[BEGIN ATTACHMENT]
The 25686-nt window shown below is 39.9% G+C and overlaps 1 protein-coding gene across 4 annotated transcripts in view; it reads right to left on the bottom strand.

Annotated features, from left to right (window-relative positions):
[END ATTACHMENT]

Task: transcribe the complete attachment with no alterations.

The 25686-nt window shown below is 39.9% G+C and overlaps 1 protein-coding gene across 4 annotated transcripts in view; it reads right to left on the bottom strand.

Annotated features, from left to right (window-relative positions):